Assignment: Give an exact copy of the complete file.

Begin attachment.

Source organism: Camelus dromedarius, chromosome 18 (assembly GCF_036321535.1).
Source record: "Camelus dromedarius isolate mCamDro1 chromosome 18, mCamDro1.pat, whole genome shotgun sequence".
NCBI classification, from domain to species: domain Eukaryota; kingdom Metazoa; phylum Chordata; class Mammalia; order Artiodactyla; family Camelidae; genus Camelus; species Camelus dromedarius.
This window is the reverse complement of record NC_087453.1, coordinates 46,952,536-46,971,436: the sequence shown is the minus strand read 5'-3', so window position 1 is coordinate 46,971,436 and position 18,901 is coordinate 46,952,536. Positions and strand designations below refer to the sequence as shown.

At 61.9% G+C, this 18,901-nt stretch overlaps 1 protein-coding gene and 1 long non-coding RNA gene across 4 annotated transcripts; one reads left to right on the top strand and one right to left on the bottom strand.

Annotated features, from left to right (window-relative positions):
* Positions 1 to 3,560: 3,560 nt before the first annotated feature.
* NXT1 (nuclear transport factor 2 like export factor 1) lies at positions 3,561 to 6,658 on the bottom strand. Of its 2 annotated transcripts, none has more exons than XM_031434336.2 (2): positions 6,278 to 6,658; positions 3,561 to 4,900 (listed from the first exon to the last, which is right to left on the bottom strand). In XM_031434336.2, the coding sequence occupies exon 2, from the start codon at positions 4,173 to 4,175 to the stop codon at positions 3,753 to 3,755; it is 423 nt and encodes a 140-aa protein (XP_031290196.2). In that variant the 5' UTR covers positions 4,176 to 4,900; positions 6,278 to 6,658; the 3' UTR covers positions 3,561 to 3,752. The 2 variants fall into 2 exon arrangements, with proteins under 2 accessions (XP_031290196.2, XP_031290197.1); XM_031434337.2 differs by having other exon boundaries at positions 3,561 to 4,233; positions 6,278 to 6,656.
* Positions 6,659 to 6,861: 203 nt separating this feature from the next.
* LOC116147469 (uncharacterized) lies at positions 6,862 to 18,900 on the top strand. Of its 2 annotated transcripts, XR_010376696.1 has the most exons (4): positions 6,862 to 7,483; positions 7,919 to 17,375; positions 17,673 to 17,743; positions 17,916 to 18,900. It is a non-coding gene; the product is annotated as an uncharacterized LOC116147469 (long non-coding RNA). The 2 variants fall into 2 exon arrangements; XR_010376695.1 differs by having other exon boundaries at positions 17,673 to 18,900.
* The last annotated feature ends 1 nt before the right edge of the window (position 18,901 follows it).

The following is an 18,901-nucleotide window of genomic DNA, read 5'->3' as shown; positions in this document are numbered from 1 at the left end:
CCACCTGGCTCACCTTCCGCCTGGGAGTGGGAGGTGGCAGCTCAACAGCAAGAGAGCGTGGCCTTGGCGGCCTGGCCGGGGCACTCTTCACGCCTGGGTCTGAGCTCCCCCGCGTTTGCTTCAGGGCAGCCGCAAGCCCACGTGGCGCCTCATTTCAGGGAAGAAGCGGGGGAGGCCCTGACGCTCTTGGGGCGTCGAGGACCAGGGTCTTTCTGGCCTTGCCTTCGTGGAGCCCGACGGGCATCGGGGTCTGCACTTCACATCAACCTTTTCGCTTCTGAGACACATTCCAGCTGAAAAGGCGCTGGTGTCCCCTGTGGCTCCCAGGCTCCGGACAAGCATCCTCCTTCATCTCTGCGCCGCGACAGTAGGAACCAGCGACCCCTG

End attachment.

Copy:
Source organism: Camelus dromedarius, chromosome 18 (assembly GCF_036321535.1).
Source record: "Camelus dromedarius isolate mCamDro1 chromosome 18, mCamDro1.pat, whole genome shotgun sequence".
NCBI classification, from domain to species: domain Eukaryota; kingdom Metazoa; phylum Chordata; class Mammalia; order Artiodactyla; family Camelidae; genus Camelus; species Camelus dromedarius.
This window is the reverse complement of record NC_087453.1, coordinates 46,952,536-46,971,436: the sequence shown is the minus strand read 5'-3', so window position 1 is coordinate 46,971,436 and position 18,901 is coordinate 46,952,536. Positions and strand designations below refer to the sequence as shown.

At 61.9% G+C, this 18,901-nt stretch overlaps 1 protein-coding gene and 1 long non-coding RNA gene across 4 annotated transcripts; one reads left to right on the top strand and one right to left on the bottom strand.

Annotated features, from left to right (window-relative positions):
* Positions 1 to 3,560: 3,560 nt before the first annotated feature.
* NXT1 (nuclear transport factor 2 like export factor 1) lies at positions 3,561 to 6,658 on the bottom strand. Of its 2 annotated transcripts, none has more exons than XM_031434336.2 (2): positions 6,278 to 6,658; positions 3,561 to 4,900 (listed from the first exon to the last, which is right to left on the bottom strand). In XM_031434336.2, the coding sequence occupies exon 2, from the start codon at positions 4,173 to 4,175 to the stop codon at positions 3,753 to 3,755; it is 423 nt and encodes a 140-aa protein (XP_031290196.2). In that variant the 5' UTR covers positions 4,176 to 4,900; positions 6,278 to 6,658; the 3' UTR covers positions 3,561 to 3,752. The 2 variants fall into 2 exon arrangements, with proteins under 2 accessions (XP_031290196.2, XP_031290197.1); XM_031434337.2 differs by having other exon boundaries at positions 3,561 to 4,233; positions 6,278 to 6,656.
* Positions 6,659 to 6,861: 203 nt separating this feature from the next.
* LOC116147469 (uncharacterized) lies at positions 6,862 to 18,900 on the top strand. Of its 2 annotated transcripts, XR_010376696.1 has the most exons (4): positions 6,862 to 7,483; positions 7,919 to 17,375; positions 17,673 to 17,743; positions 17,916 to 18,900. It is a non-coding gene; the product is annotated as an uncharacterized LOC116147469 (long non-coding RNA). The 2 variants fall into 2 exon arrangements; XR_010376695.1 differs by having other exon boundaries at positions 17,673 to 18,900.
* The last annotated feature ends 1 nt before the right edge of the window (position 18,901 follows it).

The following is an 18,901-nucleotide window of genomic DNA, read 5'->3' as shown; positions in this document are numbered from 1 at the left end:
CCACCTGGCTCACCTTCCGCCTGGGAGTGGGAGGTGGCAGCTCAACAGCAAGAGAGCGTGGCCTTGGCGGCCTGGCCGGGGCACTCTTCACGCCTGGGTCTGAGCTCCCCCGCGTTTGCTTCAGGGCAGCCGCAAGCCCACGTGGCGCCTCATTTCAGGGAAGAAGCGGGGGAGGCCCTGACGCTCTTGGGGCGTCGAGGACCAGGGTCTTTCTGGCCTTGCCTTCGTGGAGCCCGACGGGCATCGGGGTCTGCACTTCACATCAACCTTTTCGCTTCTGAGACACATTCCAGCTGAAAAGGCGCTGGTGTCCCCTGTGGCTCCCAGGCTCCGGACAAGCATCCTCCTTCATCTCTGCGCCGCGACAGTAGGAACCAGCGACCCCTG